Whately’s Edwards running for lt. gov.
WHATELY — Longtime Selectman Jonathan Edwards is putting his hat in the ring for lieutenant governor.
The Democrat officially launched and announced his campaign for statewide office this week after travelling throughout the state talking with people about his run and vision for office.
It would be Edwards’ first bid for statewide office. He said he hopes to bring a practical, real-life experience to the office. For almost 10 years, he has served on the Whately Board of Selectmen.
Edwards is the only announced candidate with direct local government experience, which he believes gives him a unique perspective in knowing how cities and towns run day to day. He hopes to work on behalf of cities and towns and help the state do more on the local level.
“I have been working in our communities for decades and will work on behalf of each of the 351 cities and towns,” Edwards said. “I will give cities and towns, along with our residents and businesses an ear, a voice and a partner in the State House.”
Edwards said he would continue to hold his selectman’s seat during the campaign, which he said would serve as “a constant reminder of what we need in the next lieutenant governor.
“It’s the closest thing one can have to voters in his or her town,” Edwards said.
Some recent projects Edwards has worked on as selectmen include forming the municipal partnership with the towns of Deerfield and Sunderland to improve the South County Senior Center and working with two other towns to help Whately become a Solarize Massachusetts town, allowing residents to lower their electric bills and fight climate change. Whately is one of the first 10 percent of cities and towns to receive a Solarize Massachusetts grant.
Along with the other selectboard members in Whately, Deerfield and Sunderland, Edwards this year helped to create the South County Emergency Medical Service, a regional 24/7 paramedic ambulance service. The towns are developing the service currently with the goal of starting in the spring.
One of Edwards’ major campaign promises is to help the state build a jobs revolution to keep the workforce and young student population in the state and to encourage people to move to Massachusetts to build their careers and families, he said.
Edwards is co-founder of SmartPower, a national nonprofit marketing firm that promotes clean, renewable energy and energy efficiency. From 2002 to 2012, he telecommuted to the Washington, D.C., offices of SmartPower.
Following the industrial, high technology and bio-technology developments in the state, Edwards said he believes the next step for job growth is investment in the clean tech industry.
“We already have things in place to be a clean tech industry, which will be more and more important in our daily lives. We can take advantage of our education system and advanced manufacturing sector and can be the birthplace of clean energy,” Edwards said.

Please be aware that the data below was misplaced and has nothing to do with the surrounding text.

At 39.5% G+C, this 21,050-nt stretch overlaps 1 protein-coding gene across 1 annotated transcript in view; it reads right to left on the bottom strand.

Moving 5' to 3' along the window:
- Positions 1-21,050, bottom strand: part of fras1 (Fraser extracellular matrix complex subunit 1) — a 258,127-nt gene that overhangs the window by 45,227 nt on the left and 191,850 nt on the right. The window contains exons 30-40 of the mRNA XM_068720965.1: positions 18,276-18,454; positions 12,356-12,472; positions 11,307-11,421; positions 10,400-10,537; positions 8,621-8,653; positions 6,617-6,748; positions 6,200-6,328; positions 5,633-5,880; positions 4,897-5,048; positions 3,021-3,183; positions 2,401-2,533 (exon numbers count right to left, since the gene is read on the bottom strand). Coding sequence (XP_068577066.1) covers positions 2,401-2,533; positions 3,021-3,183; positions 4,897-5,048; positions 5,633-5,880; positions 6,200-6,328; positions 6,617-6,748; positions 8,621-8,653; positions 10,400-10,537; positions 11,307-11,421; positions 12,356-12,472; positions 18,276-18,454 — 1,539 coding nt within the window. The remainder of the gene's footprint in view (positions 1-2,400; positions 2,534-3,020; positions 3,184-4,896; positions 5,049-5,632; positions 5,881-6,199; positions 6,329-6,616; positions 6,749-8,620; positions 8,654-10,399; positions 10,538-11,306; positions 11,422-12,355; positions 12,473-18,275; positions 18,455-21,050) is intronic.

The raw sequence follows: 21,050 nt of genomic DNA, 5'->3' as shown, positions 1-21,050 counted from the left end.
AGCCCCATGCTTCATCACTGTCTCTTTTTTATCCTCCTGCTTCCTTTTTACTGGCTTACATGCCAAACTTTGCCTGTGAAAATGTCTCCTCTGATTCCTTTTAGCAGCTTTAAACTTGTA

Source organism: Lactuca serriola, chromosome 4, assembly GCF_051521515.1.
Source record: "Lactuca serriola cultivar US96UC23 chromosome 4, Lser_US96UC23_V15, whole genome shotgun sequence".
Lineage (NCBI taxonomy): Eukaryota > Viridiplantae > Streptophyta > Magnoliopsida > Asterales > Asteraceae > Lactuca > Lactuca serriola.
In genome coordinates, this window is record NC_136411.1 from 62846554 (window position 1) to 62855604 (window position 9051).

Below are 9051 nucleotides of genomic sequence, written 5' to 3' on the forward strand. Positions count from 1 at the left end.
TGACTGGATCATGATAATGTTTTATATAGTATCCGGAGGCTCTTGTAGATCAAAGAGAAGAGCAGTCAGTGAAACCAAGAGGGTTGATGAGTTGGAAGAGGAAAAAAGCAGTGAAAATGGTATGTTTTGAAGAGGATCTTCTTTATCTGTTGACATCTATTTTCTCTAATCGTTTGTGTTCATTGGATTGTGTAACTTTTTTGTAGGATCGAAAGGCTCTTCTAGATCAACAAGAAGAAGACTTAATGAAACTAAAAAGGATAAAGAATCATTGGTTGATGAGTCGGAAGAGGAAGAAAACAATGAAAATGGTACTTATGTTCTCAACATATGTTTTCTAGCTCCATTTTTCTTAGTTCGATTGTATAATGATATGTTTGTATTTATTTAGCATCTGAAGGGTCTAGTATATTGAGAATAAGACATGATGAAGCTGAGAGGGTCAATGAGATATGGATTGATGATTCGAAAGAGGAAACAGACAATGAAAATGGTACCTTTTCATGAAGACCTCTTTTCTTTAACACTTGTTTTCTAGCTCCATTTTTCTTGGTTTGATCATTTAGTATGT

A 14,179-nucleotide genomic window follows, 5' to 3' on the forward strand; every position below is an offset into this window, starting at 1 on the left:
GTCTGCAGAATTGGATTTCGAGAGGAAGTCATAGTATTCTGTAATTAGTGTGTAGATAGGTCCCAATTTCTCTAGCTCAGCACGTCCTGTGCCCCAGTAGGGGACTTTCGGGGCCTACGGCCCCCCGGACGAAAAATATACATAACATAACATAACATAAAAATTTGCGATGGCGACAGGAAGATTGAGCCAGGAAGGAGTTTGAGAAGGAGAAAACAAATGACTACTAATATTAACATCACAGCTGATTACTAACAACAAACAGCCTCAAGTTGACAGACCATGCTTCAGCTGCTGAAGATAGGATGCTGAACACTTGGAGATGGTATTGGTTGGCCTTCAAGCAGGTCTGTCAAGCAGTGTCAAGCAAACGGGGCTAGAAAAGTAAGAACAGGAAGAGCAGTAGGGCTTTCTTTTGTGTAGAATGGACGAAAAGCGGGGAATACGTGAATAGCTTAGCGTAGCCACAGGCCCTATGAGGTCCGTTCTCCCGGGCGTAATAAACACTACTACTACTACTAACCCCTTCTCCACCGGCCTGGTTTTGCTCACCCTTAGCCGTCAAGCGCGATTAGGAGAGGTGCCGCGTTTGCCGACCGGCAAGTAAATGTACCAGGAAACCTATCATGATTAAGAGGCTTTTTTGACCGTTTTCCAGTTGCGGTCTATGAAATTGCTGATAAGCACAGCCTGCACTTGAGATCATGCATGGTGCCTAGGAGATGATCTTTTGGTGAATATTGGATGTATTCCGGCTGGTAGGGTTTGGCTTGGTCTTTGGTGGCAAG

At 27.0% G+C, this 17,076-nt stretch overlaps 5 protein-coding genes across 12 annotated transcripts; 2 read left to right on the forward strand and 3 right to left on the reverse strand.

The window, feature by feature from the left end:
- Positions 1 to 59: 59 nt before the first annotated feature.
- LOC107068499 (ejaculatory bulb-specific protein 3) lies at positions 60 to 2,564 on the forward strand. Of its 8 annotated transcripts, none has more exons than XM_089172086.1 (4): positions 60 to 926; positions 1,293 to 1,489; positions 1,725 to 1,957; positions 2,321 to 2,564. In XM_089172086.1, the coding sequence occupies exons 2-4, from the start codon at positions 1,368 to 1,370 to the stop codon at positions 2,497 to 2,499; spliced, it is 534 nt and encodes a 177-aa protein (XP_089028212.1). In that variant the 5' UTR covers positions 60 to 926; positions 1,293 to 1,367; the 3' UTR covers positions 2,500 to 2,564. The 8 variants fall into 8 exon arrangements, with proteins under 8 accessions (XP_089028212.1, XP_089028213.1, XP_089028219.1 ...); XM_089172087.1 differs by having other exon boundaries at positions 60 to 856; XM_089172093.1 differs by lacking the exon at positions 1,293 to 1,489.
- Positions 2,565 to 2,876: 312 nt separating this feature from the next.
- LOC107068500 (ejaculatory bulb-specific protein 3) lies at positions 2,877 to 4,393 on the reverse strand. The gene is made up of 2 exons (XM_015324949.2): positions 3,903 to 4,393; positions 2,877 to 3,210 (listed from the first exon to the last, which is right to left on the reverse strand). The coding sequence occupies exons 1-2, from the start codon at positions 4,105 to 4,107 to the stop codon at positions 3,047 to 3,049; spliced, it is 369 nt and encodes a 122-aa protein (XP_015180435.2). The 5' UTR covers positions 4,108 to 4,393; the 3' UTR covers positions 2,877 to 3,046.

Edwards is the only candidate from Western Massachusetts running for the office, which he believes also sets him apart from his competitors and gives him a “unique lens on the direction and vision for the state.”
“I will be a critical voice for all residents and businesses from this part of the state,” Edwards said. “This voice will not be at the expense of other parts of the state, but as a partner to other parts of the state.”
Many western Massachusetts residents feel left behind and forgotten by the rest of the state, Edwards said.
“As a candidate for lieutenant governor and hopefully the future lieutenant governor, I want to make sure that happens less,” he said.
Despite coming from the least well known part of the state, Edwards said he believes he is already appealing to residents across Massachusetts. Many residents, he said, are seeing his home as an asset. Edwards said he would continue to live in Whately if elected and would have to commute back and forth across the state, allowing him to reach out to all residents.
A husband and father of two young children, Edwards said he understands what working men and women and parents deal with daily to balance their lives. Edwards said he hopes to continue to strike a balance between his work, family and campaign.
Edwards said he plan s to continue volunteering as basketball and baseball coach for the Whately Recreation while on the campaign trail. He will also continue to coach in the Frontier Cal Ripken Baseball League.
Two other Democratic contenders are Mike Lake of Melrose and Steve Kerrigan of Lancaster.
Lake currently serves as president and CEO of Leading Cities, a nonprofit that works to build solutions for cities and towns, according to his campaign website. Before that he worked as director of development for United Way of Massachusetts Bay and Merrimack Valley.
Kerrigan has worked on the staffs of the late U.S. Senator Edward M. Kennedy, Mayor Thomas M. Menino and Attorney General Tom Reilly.
The Democratic primary for the lieutenant governor is next September.
Edwards would run independently from the candidates for governor.
After Jan. 1, nomination papers will be released, Edwards said. Candidates need to gain 10,000 signatures and receive 15 percent of the vote at the state Democratic convention to get their name on the primary ballot.
You can reach Kathleen McKiernan at: firstname.lastname@example.org or 413-772-0261 ext. 268.